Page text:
Relations on one side of my family were prone to depression and attempts at suicide.

    We had a neighbour that most of us referred to as a ‘nutter’ as he was unfathomable. Hd’d made us so unwelcome when we moved in, he’d been waiting for the price to drop so that yet more of his relations could live around him and ‘own’ what he thought of as a private end of the road (and use double parking as a disincentive for whoever dared to use a space).

    Question re some of AC’s recent comments elsewhere ….. is labelling someone ‘small minded’ (re their unwillingness to prefer what someone else values as ‘the bigger picture’) more acceptable than labels like ‘nutter’?

  • Ehtch

    It is hard to tell who is the more mentally nutty at times Alistair, as depicted by political leaders at times, and also other so called leaders with influence, who you would think needed a session time on Freud’s couch. Take J. Edgar Hoover for instance, who was the main man for the FBI for decades, he was completely barking, bonkers he was – lots of strange things were going on in his head. Nixon, nuts, Truman, nuts, Reagan, nuts, dubious Bush Jnr., nuts, Thatcher, nuts – the list just goes on and on.

    So who is the ones mentally challenged at the end of the day? Seems to me the less nutty ones are the official nutty ones, like us.

  • reaguns

    Well I am slightly teed off that Alastair hasn’t posted my last post. Perhaps he will this one. I think there are perhaps sound legal reasons or reasons of “Its my website and I’ll post what I like” in that particular case, but it would be nice if he would acknowledge as much by printing this one – well AC?
    However despite my vitriol on other matters, I still think the work Alastair does for the mentally ill is highly commendable.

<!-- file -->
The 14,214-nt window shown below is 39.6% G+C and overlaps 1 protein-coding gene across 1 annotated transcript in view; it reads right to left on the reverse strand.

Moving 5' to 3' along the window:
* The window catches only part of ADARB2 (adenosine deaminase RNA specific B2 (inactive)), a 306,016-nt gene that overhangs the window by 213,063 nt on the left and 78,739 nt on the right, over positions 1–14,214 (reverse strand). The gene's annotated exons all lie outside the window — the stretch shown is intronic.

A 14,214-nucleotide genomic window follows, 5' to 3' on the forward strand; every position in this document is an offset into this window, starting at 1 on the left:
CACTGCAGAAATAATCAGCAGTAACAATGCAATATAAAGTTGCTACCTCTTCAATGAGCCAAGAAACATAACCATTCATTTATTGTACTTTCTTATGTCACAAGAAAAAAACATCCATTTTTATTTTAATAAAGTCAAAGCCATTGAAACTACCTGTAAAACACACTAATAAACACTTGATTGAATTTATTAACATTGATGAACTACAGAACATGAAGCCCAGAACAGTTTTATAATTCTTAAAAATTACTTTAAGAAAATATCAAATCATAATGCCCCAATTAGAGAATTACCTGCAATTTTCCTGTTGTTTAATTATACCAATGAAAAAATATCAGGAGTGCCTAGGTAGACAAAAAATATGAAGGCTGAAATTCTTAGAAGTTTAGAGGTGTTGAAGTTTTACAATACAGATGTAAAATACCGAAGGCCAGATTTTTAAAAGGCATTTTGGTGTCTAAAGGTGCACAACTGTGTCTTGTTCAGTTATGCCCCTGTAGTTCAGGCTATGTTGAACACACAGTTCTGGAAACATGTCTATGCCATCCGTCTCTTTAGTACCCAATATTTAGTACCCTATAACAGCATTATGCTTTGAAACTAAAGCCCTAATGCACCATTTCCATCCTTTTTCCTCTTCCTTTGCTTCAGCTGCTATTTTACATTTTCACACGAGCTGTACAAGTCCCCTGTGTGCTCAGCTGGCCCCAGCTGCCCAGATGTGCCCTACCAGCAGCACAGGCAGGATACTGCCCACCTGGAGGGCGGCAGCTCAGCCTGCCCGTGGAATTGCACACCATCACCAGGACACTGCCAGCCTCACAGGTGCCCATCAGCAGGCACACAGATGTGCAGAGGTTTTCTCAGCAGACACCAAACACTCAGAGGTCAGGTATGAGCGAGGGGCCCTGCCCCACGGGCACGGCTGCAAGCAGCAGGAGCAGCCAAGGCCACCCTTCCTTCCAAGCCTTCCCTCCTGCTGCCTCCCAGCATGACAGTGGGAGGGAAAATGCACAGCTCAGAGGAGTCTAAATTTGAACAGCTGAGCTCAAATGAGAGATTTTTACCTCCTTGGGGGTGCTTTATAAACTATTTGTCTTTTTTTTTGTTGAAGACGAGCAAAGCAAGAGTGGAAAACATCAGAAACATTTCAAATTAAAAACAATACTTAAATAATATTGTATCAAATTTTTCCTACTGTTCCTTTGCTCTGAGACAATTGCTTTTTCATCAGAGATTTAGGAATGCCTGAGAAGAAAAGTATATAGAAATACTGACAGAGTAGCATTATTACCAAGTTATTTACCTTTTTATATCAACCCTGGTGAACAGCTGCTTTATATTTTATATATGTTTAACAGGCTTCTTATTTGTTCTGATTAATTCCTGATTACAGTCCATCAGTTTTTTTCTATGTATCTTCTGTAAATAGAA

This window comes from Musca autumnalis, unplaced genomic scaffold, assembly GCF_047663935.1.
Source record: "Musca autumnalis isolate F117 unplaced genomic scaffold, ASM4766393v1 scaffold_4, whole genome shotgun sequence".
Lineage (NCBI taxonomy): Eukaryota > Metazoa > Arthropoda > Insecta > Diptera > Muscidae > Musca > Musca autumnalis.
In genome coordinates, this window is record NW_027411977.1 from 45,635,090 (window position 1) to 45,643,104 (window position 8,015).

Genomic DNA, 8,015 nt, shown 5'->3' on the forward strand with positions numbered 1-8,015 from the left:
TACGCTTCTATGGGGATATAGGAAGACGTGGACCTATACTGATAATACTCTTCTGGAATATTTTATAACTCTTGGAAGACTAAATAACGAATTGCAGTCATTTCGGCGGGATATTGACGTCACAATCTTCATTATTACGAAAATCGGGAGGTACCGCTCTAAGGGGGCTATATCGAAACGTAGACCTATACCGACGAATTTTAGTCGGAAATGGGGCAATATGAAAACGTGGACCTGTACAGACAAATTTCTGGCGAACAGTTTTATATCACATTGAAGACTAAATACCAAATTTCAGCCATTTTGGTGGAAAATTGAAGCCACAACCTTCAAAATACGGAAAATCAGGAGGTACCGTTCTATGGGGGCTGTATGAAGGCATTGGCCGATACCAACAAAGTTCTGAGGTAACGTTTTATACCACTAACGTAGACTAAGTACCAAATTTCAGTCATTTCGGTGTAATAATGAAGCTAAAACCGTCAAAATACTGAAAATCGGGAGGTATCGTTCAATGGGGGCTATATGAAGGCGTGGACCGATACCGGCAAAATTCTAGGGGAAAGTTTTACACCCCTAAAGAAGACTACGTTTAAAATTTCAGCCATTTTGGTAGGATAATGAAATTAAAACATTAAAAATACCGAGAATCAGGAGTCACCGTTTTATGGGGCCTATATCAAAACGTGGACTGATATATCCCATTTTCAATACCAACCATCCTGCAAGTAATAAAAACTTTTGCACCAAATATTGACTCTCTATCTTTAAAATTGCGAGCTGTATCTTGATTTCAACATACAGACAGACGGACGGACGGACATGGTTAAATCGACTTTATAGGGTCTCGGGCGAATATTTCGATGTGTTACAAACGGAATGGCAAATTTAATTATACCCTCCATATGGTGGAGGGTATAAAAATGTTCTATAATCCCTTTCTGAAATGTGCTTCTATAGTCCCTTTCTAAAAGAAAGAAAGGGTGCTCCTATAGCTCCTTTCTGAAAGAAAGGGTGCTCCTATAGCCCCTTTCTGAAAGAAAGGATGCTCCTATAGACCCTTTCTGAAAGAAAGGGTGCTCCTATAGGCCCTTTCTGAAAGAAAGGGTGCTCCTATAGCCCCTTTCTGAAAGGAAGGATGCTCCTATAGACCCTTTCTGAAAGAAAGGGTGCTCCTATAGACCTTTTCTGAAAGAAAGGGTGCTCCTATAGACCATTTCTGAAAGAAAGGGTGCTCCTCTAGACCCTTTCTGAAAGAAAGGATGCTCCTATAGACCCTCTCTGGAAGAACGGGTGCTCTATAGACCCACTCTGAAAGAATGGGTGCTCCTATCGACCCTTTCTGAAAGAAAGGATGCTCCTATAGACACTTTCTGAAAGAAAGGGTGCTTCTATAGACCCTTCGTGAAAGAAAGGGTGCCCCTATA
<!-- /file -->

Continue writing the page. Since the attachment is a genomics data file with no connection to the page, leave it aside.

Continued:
Not so much in support of raising the alcohol price though – open minded but as yet unconvinced.

    • Michele

      Are you referring to the one about AC ‘debating McBride’?
      If so it is in place (along with my reply), perhaps you looked on the wrong blog?

  • JosefK

    Well I wish someone would get Home Office HR to sign up to this. I’ve been trying to get back to work now for weeks after a lengthy absence with MH problems but am continually being obstructed by a HR dept who are entirely unhelpful and who insist on placing obstacles in the way of my return.
    Their lack of support is not only keeping me from work but in terms of my health it is like they are poking a stick into an open wound, and simply re-creates the anxiety and depression that was the cause of the absence in the first place.
    Their attitudes to staff with MH issues needs a complete rethink. Please pay em a visit…

  • KrisInAustinTX

    I checked out the “Time to Change” website and was very impressed with the resources page. Even people with depression, those us who have “bad days and not so bad days,” can get involved with what tiny bit of mental energy we might have on a given day. Whoever came up with the strategies for changing attitudes about mental illness gets it.

  • KrisInAustinTX

    Mr. Campbell: It is my understanding that you moderate your blog’s comments. I hope this is true, as I have something I would love for you to write about: the Catch 22 of depression and “recovery.” (I use quotation marks as I have treatment-resistant depression and dysthymia, as you know, one doesn’t exactly recover.)

    I came across this article ten years ago and it remains the best information I’ve encountered on the insanity of depression and recovery (or attempting to recover).

    I would love to see what you can do with this concept, as you are one of my favorite modern day writers. (You’re up there with Glenn Greenwald.)

    http://www.psychologytoday.com/articles/200211/case-catch-22

  • KrisInAustinTX

    No stigma. No special treatment. Just reality and realistic expectations. Am I asking for too much?